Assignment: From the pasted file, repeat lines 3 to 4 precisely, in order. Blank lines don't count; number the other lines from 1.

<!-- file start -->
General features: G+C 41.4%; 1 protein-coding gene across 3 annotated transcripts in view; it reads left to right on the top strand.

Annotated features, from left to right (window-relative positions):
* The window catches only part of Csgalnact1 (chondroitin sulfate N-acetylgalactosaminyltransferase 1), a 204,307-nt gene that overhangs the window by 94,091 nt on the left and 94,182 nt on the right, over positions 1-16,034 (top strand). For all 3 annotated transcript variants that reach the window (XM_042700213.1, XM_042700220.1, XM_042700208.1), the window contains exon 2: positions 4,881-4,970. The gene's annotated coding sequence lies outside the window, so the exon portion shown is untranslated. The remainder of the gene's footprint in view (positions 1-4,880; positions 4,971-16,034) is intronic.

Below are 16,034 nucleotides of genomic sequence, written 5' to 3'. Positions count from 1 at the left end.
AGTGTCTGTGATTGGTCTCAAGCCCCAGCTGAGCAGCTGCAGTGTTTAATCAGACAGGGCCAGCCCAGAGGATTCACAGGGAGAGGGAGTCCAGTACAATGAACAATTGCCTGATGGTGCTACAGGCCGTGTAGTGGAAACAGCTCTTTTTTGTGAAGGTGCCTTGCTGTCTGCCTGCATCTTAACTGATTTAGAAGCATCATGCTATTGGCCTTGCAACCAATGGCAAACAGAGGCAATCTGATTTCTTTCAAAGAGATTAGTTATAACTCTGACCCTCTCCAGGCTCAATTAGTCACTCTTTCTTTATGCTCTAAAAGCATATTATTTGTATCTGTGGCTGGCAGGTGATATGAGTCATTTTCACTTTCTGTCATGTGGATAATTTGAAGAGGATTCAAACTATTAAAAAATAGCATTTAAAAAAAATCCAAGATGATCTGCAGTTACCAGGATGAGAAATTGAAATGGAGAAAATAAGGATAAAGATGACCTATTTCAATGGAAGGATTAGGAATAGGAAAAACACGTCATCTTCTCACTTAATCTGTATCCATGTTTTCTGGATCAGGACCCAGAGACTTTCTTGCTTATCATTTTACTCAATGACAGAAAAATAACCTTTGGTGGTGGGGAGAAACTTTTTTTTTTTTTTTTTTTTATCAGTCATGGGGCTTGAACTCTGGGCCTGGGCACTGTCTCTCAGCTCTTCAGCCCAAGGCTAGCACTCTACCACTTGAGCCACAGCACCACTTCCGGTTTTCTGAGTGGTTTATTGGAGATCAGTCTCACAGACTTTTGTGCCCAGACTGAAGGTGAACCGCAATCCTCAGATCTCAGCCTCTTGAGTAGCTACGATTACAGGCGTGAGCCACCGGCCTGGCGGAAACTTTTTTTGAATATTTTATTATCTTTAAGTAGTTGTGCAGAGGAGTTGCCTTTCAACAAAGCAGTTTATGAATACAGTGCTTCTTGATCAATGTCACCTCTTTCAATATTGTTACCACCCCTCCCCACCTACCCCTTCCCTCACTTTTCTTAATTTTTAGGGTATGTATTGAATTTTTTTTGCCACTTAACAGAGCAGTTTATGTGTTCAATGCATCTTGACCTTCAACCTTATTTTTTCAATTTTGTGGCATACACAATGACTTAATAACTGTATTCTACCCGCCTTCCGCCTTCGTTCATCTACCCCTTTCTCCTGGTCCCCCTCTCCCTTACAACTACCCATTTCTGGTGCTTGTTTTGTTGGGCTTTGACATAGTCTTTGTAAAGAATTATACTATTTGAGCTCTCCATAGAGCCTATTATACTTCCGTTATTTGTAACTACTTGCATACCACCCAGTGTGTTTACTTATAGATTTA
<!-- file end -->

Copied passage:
* The window catches only part of Csgalnact1 (chondroitin sulfate N-acetylgalactosaminyltransferase 1), a 204,307-nt gene that overhangs the window by 94,091 nt on the left and 94,182 nt on the right, over positions 1-16,034 (top strand). For all 3 annotated transcript variants that reach the window (XM_042700213.1, XM_042700220.1, XM_042700208.1), the window contains exon 2: positions 4,881-4,970. The gene's annotated coding sequence lies outside the window, so the exon portion shown is untranslated. The remainder of the gene's footprint in view (positions 1-4,880; positions 4,971-16,034) is intronic.

Below are 16,034 nucleotides of genomic sequence, written 5' to 3'. Positions count from 1 at the left end.